Islam, Law and the Modern State: (Re)imagining Liberal Theory in Muslim Contexts (Paperback)Arif A. Jamal (author)
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Within the global phenomenon of the (re)emergence of religion into issues of public debate, one of the most salient issues confronting contemporary Muslim societies is how to relate the legal and political heritage that developed in pre-modern Islamic polities to the political order of the modern states in which Muslims now live. This work seeks to develop a framework for addressing this issue. The central argument is that liberal theory, and in particular justice as discourse, can be normatively useful in Muslim contexts for relating religion, law and state. Just as Muslim contexts have developed historically, and continue to develop today, the same is the case with the requisites of liberal theory, and this may allow for liberal choices to be made in a manner that is not a renunciation of Muslim heritage.
Publisher: Taylor & Francis Ltd
Number of pages: 150
Weight: 304 g
Dimensions: 246 x 174 mm
'This path-breaking study on comparative public law confirms that the globalisation of debates about the relationship of law and religion allows today a profound, sensible re-assessment of plurality-conscious 'justice as discourse'. Truly liberal theories of justice can indeed be reformulated and contextually applied to include Muslim concepts. An argumentative masterpiece!'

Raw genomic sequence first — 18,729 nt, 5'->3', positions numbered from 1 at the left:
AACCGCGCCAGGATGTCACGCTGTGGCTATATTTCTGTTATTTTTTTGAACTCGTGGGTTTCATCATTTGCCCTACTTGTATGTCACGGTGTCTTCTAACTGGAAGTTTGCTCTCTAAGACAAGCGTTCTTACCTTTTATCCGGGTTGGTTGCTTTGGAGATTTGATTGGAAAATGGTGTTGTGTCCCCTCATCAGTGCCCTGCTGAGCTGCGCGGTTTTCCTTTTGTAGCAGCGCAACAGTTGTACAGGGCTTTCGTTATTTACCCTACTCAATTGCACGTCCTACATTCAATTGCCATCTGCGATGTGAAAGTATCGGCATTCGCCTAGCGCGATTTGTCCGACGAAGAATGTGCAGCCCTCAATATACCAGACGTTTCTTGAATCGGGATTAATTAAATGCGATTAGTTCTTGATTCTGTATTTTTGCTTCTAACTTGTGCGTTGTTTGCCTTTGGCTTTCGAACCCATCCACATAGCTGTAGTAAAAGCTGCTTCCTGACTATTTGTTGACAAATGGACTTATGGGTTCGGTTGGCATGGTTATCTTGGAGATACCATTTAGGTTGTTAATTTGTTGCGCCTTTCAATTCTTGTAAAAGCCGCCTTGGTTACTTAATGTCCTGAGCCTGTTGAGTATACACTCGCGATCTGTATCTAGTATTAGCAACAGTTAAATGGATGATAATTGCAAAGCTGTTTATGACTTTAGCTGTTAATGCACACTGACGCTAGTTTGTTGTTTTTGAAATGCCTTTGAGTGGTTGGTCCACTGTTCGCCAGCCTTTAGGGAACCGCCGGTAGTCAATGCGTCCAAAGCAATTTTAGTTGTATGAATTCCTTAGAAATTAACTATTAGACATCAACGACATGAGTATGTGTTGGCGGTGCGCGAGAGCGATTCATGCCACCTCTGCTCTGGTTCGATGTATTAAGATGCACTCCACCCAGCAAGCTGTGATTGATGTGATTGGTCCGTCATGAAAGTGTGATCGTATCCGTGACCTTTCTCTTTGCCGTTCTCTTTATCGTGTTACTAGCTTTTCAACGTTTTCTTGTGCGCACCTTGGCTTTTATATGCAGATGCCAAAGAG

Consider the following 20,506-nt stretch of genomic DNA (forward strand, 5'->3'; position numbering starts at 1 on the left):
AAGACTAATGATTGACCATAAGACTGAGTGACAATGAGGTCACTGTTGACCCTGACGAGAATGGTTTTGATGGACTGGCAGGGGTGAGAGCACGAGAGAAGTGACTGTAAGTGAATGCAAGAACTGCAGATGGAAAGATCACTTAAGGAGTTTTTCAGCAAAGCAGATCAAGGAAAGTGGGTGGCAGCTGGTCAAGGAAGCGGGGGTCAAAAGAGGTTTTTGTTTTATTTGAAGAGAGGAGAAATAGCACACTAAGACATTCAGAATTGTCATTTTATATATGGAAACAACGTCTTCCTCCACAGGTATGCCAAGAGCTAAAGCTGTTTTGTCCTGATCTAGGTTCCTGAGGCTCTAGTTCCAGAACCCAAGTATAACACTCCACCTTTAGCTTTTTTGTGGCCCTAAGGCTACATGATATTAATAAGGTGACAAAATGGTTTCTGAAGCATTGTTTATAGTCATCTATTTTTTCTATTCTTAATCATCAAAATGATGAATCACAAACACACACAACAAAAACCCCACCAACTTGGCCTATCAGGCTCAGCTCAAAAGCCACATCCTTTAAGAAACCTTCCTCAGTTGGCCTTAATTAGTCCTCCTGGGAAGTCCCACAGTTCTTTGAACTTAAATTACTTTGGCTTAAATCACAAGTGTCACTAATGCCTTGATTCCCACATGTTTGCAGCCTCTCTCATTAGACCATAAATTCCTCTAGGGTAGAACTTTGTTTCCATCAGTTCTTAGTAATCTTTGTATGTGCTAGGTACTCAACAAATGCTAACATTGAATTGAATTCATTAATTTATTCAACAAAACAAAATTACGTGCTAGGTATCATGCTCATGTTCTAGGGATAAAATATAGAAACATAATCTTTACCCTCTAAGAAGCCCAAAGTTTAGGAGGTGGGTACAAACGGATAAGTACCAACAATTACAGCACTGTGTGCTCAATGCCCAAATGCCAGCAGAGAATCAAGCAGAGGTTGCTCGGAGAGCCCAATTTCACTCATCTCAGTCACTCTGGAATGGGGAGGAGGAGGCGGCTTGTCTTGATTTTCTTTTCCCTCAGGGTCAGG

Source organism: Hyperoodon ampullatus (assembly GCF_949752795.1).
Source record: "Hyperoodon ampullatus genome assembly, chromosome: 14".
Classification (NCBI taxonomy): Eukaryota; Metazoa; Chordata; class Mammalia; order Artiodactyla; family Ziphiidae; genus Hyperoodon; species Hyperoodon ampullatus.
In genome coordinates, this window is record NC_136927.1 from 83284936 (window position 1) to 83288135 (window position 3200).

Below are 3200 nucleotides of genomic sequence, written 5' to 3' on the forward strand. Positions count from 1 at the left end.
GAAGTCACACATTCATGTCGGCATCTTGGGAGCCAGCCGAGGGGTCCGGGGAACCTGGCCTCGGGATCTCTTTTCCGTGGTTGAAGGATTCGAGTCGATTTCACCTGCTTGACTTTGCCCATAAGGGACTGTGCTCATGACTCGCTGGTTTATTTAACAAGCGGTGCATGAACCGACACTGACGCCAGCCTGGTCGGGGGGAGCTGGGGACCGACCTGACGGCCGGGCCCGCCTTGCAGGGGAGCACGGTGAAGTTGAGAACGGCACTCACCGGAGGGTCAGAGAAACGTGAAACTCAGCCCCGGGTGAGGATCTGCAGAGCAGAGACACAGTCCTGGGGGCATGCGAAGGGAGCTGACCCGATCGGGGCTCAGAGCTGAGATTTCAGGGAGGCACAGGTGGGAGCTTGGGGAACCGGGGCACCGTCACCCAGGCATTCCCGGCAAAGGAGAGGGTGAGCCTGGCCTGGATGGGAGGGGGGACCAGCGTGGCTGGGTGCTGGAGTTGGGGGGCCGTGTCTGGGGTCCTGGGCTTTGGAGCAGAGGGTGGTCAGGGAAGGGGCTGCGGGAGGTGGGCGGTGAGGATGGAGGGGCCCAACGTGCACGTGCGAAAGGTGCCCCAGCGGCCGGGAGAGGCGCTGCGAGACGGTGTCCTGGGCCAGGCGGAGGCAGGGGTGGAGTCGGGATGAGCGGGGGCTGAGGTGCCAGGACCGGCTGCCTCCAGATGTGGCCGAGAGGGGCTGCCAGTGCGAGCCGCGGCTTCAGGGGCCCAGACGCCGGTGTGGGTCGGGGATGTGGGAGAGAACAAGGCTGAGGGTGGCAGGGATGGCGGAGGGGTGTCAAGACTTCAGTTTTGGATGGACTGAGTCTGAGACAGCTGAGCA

Prof. Emeritus Werner Menski, SOAS University of London, UK
'In a time of political Islamic reductionism, when the plural experience of Islam is at risk of being reduced to a dogmatic monolith, Jamal's book invites Muslims to engage with liberal theories of justice not as the passive recipients of Western ideas, but as the active innovators of the local and global polity.'
Professor Marco Ventura, University of Siena, Italy
'This is a highly commendable and fresh contribution to the debates on the relationship between Islam and the Modern State; proposing a much needed third way apart from a theocracy or an anti-religious secular state. A well researched and highly recommended read.'
Professor Mashood A. Baderin, SOAS University of London, UK
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